Ex 7.2 Answer

The following notes and explanations refer to the post ‘7.2 Resisting obscurantism‘.

Your answers to the questions should have all been ‘False’ and revealed one very significant point about the passage: it tells the reader precisely nothing.

Beware of this kind of writing; it is called ‘obscurantism’. Notice how the author tries to trick the reader into believing that he or she is an expert in their subject by using lots of important-sounding word choices and an academic writing style. However, when we actually consider what there is of substance in the passage, there turns out to be nothing at all. This kind of writing is useless, but it can sometimes sound like it is important.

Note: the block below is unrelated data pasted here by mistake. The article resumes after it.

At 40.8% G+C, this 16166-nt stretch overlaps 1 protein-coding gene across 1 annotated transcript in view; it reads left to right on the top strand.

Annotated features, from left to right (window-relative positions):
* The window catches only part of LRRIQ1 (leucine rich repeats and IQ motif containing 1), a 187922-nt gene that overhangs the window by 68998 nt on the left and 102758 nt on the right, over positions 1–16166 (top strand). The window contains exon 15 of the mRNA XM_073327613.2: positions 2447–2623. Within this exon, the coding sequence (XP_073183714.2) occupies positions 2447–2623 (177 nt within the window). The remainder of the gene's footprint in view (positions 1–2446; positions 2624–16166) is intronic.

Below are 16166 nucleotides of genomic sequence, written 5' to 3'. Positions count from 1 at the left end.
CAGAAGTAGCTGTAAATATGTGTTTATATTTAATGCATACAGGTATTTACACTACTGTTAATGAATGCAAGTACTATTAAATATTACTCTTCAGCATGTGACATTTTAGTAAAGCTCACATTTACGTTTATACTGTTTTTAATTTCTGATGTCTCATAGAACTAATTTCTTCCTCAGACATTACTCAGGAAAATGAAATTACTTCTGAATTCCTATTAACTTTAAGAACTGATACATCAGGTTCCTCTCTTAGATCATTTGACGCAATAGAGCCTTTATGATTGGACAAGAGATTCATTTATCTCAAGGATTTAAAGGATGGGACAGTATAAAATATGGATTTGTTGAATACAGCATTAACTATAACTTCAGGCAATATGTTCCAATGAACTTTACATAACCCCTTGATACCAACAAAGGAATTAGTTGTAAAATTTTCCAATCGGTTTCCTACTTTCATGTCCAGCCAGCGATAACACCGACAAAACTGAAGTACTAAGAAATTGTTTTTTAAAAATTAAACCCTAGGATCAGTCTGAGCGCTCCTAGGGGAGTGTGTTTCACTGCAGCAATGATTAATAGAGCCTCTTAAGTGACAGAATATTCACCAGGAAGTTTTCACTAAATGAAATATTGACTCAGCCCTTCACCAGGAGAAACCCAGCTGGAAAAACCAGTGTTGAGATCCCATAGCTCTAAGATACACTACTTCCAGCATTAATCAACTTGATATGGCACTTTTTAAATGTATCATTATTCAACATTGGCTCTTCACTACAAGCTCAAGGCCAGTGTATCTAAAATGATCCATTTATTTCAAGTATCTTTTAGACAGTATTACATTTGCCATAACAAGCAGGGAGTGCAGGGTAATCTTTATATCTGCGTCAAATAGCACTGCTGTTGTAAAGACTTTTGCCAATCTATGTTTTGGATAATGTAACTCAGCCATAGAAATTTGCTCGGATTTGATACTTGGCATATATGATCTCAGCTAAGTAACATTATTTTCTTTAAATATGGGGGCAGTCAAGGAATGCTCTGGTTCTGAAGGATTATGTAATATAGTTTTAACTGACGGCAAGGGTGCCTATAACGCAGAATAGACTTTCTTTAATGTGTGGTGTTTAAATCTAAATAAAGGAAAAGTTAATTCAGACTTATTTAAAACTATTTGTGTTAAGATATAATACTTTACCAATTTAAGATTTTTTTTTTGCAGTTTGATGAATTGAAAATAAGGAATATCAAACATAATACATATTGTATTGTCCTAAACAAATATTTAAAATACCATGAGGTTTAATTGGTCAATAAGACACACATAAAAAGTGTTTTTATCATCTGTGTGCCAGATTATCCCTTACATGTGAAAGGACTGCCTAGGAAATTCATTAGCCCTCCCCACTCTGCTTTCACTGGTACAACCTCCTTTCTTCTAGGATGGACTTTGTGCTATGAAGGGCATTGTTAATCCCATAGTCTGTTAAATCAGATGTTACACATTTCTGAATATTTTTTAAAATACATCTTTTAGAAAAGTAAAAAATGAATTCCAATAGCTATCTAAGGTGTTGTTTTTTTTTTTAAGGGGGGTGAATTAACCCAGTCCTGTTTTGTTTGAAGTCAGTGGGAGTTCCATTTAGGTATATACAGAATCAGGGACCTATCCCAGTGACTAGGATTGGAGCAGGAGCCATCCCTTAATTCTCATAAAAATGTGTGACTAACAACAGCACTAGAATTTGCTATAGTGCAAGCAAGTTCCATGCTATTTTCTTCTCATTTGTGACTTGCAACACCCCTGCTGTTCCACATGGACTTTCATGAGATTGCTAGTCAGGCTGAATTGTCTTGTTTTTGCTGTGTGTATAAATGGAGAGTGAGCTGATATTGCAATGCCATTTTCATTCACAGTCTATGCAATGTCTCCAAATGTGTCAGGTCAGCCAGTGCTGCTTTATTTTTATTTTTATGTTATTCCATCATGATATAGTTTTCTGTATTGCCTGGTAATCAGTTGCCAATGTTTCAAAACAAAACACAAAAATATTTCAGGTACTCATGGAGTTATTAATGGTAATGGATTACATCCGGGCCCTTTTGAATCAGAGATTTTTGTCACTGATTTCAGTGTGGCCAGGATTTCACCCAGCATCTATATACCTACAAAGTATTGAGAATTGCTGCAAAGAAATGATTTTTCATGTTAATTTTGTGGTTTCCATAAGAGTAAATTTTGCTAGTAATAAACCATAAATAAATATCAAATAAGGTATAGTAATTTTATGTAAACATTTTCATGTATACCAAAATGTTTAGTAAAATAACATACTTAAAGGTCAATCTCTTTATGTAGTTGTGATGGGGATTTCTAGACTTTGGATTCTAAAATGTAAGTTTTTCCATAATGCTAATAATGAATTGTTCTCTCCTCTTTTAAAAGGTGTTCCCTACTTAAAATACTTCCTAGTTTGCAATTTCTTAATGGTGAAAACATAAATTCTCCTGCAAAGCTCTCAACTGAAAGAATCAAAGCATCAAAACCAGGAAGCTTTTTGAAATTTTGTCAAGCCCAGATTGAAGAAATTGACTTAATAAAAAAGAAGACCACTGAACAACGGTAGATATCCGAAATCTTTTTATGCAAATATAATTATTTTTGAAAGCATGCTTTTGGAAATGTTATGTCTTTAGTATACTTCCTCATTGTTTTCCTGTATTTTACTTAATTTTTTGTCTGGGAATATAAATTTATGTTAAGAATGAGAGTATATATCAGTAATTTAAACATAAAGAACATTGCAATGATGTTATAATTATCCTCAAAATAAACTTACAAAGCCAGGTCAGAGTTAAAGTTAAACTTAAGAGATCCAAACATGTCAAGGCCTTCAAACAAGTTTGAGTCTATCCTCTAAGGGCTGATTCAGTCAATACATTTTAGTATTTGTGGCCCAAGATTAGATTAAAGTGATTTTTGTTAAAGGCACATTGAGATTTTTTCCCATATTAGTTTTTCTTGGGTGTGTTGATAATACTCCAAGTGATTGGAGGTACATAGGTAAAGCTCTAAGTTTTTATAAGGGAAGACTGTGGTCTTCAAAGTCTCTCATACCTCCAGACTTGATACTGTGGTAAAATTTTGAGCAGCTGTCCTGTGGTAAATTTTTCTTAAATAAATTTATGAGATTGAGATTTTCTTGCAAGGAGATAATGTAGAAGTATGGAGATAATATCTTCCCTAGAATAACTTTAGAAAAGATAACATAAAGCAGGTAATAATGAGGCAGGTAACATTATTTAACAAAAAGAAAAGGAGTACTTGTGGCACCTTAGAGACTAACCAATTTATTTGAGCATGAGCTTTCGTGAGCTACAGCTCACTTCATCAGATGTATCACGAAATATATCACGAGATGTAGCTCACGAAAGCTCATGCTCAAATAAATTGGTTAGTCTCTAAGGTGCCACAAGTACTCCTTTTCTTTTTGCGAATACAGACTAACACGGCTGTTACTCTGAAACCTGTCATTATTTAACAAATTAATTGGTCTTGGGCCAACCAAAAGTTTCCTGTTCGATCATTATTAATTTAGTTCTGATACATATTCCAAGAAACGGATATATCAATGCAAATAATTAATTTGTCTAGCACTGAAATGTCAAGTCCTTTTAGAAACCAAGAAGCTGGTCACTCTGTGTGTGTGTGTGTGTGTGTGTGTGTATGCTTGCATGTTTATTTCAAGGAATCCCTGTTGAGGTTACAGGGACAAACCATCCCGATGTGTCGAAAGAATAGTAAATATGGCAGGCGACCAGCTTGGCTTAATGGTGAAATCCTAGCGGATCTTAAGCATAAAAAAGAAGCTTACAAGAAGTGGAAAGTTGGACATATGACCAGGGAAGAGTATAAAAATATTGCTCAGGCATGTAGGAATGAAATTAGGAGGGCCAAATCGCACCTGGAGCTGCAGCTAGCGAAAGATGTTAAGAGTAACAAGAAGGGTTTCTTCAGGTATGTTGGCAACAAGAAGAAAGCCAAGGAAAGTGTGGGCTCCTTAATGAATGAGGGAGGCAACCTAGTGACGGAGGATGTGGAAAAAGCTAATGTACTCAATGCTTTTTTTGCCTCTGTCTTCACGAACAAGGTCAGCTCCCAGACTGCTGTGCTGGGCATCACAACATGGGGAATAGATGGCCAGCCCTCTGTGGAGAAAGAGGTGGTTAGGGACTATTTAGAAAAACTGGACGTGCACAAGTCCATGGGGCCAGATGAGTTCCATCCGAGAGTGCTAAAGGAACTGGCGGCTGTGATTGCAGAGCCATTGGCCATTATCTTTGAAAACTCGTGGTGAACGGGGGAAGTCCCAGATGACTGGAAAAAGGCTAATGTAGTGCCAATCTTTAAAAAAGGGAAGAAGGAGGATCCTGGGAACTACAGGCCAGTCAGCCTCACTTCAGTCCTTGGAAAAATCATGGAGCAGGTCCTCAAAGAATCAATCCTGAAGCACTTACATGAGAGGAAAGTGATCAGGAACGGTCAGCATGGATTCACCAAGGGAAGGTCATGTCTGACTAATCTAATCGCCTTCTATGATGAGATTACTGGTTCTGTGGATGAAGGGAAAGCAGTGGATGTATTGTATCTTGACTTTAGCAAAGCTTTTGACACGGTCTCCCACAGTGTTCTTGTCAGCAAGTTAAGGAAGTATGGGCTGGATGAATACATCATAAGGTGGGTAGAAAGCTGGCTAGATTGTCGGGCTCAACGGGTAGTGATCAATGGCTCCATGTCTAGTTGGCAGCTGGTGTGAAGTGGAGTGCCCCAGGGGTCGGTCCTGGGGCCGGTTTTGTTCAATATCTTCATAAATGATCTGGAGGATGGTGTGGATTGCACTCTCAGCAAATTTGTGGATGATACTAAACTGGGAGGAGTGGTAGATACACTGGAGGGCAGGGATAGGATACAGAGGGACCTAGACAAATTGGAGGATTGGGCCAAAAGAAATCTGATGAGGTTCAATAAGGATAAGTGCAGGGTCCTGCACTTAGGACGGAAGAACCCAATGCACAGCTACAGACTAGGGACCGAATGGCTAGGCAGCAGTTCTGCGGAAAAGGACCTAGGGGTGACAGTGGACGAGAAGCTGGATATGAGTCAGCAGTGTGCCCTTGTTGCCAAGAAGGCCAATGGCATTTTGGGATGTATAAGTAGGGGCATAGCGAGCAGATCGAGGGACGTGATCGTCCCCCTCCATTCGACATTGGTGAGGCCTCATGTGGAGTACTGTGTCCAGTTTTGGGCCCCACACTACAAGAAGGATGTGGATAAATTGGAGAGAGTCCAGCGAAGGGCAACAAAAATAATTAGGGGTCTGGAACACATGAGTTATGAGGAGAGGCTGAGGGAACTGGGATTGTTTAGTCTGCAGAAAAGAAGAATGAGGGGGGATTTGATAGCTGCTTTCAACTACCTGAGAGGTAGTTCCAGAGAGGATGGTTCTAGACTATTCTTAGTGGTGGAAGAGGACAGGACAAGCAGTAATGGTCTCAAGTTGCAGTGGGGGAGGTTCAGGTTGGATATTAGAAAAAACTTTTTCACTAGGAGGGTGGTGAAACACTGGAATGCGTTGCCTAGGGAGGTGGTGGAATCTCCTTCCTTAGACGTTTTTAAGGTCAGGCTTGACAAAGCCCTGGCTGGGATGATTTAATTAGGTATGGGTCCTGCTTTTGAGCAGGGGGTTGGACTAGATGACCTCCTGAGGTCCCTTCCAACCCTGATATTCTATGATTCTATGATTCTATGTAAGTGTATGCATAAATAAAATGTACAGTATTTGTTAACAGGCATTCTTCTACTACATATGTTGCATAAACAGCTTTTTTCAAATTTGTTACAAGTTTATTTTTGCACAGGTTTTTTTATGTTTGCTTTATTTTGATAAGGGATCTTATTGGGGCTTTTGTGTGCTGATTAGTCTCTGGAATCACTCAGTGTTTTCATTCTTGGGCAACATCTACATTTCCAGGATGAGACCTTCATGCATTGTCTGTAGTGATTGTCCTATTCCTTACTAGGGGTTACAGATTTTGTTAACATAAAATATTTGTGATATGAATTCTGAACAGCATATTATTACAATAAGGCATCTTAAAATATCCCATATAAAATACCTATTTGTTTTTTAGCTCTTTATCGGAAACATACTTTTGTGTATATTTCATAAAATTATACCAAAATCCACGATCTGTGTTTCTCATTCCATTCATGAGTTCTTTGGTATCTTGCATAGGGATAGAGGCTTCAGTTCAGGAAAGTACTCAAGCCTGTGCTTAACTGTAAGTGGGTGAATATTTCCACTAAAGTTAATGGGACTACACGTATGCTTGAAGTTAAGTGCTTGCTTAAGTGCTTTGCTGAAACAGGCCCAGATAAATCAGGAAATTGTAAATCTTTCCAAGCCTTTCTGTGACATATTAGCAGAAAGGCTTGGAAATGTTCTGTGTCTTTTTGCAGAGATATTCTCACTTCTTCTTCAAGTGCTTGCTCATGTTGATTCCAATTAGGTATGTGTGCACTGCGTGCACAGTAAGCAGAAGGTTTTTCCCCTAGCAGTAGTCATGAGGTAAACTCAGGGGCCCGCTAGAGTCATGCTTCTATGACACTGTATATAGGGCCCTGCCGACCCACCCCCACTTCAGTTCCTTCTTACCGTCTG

Obscurantism is surprisingly common in journalism, psychology and popular science writing. Fortunately, due to the critical nature of philosophy, it is less commonly found in published philosophical works. However, obscurantism in philosophy can be found all over the Internet. Since modern students are increasingly apt to rely on internet search facilities, they must use their critical faculties in assessing the reliability of any content found there.

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